Frog Eyed Gecko

Frog Eyed Gecko
Frog Eyed Gecko

Scientific Name

  • Teratoscincus scincus

General Information

  • Also known as Wonder Gecko.
  • The gecko is a nocturnal.
  • Frog eyed gecko lives mainly in the darkest hours of the night.
  • The gecko keyserlingi are also active during the day and twilight.
  • Males are intolerant toward each other.
  • In nature they make holes about 80 cm (32 inches) deep (into the humid underground).
  • The animals are adapted to very extreme circumstances. Through their delicate skin, they are able to take up oxygen directly from the air.
  • Summer temperatures should be between 25 and 30 degrees Celsius.
  • In winter a decrease of 10 degrees Celsius can be initiated.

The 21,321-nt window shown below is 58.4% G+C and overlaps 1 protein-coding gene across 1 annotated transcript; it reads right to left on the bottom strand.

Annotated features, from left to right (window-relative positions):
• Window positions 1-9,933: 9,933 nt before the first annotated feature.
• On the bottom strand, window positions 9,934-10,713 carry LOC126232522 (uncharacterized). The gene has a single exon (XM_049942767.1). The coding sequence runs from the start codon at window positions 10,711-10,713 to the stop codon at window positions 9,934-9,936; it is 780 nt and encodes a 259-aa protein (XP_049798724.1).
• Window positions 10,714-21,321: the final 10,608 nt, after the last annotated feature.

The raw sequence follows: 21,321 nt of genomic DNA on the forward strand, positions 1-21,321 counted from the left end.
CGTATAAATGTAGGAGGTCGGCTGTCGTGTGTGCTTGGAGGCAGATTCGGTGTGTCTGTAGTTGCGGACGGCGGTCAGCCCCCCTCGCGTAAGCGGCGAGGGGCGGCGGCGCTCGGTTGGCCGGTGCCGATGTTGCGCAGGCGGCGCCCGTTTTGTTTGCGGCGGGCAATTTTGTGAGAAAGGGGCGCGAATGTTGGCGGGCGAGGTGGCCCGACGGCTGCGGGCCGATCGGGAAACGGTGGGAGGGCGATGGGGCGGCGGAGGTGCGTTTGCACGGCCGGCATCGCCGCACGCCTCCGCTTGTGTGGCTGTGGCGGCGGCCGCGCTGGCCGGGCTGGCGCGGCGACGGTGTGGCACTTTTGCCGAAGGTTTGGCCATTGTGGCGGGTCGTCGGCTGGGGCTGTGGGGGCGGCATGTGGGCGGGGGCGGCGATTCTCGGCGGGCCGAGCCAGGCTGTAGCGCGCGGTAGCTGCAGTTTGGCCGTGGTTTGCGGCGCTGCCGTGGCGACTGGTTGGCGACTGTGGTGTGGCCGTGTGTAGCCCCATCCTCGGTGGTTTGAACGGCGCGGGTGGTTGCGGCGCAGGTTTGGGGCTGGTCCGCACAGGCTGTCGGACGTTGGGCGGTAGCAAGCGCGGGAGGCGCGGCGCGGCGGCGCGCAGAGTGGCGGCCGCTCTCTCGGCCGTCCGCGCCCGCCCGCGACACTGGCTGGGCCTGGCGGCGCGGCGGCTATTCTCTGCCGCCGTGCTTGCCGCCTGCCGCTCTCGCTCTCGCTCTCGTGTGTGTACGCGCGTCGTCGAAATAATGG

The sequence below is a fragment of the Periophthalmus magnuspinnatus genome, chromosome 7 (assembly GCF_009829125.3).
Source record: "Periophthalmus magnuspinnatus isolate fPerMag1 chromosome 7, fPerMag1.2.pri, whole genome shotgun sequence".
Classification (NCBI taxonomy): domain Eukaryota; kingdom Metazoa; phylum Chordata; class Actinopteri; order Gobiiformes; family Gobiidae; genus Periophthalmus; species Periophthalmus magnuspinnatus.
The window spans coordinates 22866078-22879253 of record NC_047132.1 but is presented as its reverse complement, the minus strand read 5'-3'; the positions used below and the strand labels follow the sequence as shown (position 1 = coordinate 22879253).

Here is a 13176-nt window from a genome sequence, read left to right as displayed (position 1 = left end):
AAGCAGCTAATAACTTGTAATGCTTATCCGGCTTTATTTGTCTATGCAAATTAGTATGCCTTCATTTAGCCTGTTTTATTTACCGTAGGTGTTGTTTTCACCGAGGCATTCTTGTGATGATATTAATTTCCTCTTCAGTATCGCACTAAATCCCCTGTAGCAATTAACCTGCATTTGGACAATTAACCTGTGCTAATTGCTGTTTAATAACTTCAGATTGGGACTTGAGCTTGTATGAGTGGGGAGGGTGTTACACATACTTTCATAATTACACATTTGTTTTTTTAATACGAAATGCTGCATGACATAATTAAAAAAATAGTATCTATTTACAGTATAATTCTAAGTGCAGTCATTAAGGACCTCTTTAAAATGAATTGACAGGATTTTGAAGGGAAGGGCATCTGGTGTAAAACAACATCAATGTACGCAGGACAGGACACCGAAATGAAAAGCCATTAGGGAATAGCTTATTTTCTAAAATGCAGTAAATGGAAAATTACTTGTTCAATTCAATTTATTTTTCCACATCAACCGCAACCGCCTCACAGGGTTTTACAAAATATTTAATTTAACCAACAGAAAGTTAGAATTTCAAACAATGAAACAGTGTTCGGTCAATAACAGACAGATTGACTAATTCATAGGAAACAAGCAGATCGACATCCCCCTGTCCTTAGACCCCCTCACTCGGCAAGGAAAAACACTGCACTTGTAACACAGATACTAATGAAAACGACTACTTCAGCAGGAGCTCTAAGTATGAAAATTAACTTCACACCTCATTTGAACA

• Changes of season are important for breeding.

Distribution

  • Desert and arid habitats of southern Asia
  • For examples: eastern Arabia, north to Kazakhstan, Iran, Afghanistan, and western China

Breeding

  • Breeding is not easy. Mating takes place at the beginning of the year, when ambient temperatures are rising.
  • Extra calcium for the females is very important in this period.

Nesting

  • Females produce about four clutches a year, each consisting of two eggs (calcified)
  • Produce clutches of 2 eggs, hard shelled but fragile.
  • Relatively low humidity – 40-55% required. Since higher temperature can kill embryo.
  • Incubation temperature: 80-90ºF (25-30ºC).
  • The eggs hatch in 70-100 days.

Size

  • 4.5 to 6.25 inches (11.4-15.9 cm)

Life Span

  • 15+ years

Diet and Feeding

  • Mealworms and beetles, giant mealworms, crickets, non-toxic beetles, other lizards and/or own hatchlings.

Habitat

  • These lizards like plenty of hiding places supply imitation plants, rocks, bark hides.
  • Sand act as a substrat and make it fairly deep.
  • Keep the sand in one half of the vivarium semi moist, below the surface only.